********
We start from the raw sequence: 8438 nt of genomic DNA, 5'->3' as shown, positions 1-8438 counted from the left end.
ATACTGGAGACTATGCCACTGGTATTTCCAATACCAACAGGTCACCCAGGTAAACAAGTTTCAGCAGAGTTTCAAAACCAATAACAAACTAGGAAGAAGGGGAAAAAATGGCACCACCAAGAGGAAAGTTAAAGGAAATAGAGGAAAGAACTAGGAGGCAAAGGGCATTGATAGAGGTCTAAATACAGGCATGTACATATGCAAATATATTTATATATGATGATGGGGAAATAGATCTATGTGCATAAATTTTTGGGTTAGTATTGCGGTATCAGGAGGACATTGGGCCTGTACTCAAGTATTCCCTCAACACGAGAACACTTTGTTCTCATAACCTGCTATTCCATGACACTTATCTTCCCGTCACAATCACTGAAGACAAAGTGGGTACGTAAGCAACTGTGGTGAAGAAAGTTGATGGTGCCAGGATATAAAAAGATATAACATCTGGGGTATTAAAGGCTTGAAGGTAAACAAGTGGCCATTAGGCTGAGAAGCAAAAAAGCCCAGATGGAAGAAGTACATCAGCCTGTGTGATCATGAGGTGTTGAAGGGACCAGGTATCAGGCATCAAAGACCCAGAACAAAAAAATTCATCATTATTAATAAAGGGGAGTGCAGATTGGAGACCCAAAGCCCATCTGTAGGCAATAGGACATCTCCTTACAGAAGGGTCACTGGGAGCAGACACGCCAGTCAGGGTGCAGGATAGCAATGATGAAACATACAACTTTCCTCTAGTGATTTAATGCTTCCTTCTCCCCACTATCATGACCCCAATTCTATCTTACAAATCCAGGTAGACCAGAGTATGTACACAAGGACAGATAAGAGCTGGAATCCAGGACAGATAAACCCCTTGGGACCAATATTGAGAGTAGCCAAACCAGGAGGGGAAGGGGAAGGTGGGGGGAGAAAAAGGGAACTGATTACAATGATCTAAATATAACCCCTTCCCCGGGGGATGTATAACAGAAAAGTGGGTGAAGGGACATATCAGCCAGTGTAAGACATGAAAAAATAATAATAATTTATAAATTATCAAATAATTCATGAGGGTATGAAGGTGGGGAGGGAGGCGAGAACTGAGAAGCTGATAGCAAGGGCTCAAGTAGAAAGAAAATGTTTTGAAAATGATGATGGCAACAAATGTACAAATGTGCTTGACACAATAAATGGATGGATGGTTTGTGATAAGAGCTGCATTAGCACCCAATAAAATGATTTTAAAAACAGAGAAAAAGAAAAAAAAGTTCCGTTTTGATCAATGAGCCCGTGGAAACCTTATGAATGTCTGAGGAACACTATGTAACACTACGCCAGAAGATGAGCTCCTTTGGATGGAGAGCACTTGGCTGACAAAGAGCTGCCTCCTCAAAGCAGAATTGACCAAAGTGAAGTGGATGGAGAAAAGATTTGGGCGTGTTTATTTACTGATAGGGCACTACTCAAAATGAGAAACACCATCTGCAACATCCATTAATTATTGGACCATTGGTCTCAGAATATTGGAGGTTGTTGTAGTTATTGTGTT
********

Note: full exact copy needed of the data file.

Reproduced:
We start from the raw sequence: 8438 nt of genomic DNA, 5'->3' as shown, positions 1-8438 counted from the left end.
ATACTGGAGACTATGCCACTGGTATTTCCAATACCAACAGGTCACCCAGGTAAACAAGTTTCAGCAGAGTTTCAAAACCAATAACAAACTAGGAAGAAGGGGAAAAAATGGCACCACCAAGAGGAAAGTTAAAGGAAATAGAGGAAAGAACTAGGAGGCAAAGGGCATTGATAGAGGTCTAAATACAGGCATGTACATATGCAAATATATTTATATATGATGATGGGGAAATAGATCTATGTGCATAAATTTTTGGGTTAGTATTGCGGTATCAGGAGGACATTGGGCCTGTACTCAAGTATTCCCTCAACACGAGAACACTTTGTTCTCATAACCTGCTATTCCATGACACTTATCTTCCCGTCACAATCACTGAAGACAAAGTGGGTACGTAAGCAACTGTGGTGAAGAAAGTTGATGGTGCCAGGATATAAAAAGATATAACATCTGGGGTATTAAAGGCTTGAAGGTAAACAAGTGGCCATTAGGCTGAGAAGCAAAAAAGCCCAGATGGAAGAAGTACATCAGCCTGTGTGATCATGAGGTGTTGAAGGGACCAGGTATCAGGCATCAAAGACCCAGAACAAAAAAATTCATCATTATTAATAAAGGGGAGTGCAGATTGGAGACCCAAAGCCCATCTGTAGGCAATAGGACATCTCCTTACAGAAGGGTCACTGGGAGCAGACACGCCAGTCAGGGTGCAGGATAGCAATGATGAAACATACAACTTTCCTCTAGTGATTTAATGCTTCCTTCTCCCCACTATCATGACCCCAATTCTATCTTACAAATCCAGGTAGACCAGAGTATGTACACAAGGACAGATAAGAGCTGGAATCCAGGACAGATAAACCCCTTGGGACCAATATTGAGAGTAGCCAAACCAGGAGGGGAAGGGGAAGGTGGGGGGAGAAAAAGGGAACTGATTACAATGATCTAAATATAACCCCTTCCCCGGGGGATGTATAACAGAAAAGTGGGTGAAGGGACATATCAGCCAGTGTAAGACATGAAAAAATAATAATAATTTATAAATTATCAAATAATTCATGAGGGTATGAAGGTGGGGAGGGAGGCGAGAACTGAGAAGCTGATAGCAAGGGCTCAAGTAGAAAGAAAATGTTTTGAAAATGATGATGGCAACAAATGTACAAATGTGCTTGACACAATAAATGGATGGATGGTTTGTGATAAGAGCTGCATTAGCACCCAATAAAATGATTTTAAAAACAGAGAAAAAGAAAAAAAAGTTCCGTTTTGATCAATGAGCCCGTGGAAACCTTATGAATGTCTGAGGAACACTATGTAACACTACGCCAGAAGATGAGCTCCTTTGGATGGAGAGCACTTGGCTGACAAAGAGCTGCCTCCTCAAAGCAGAATTGACCAAAGTGAAGTGGATGGAGAAAAGATTTGGGCGTGTTTATTTACTGATAGGGCACTACTCAAAATGAGAAACACCATCTGCAACATCCATTAATTATTGGACCATTGGTCTCAGAATATTGGAGGTTGTTGTAGTTATTGTGTT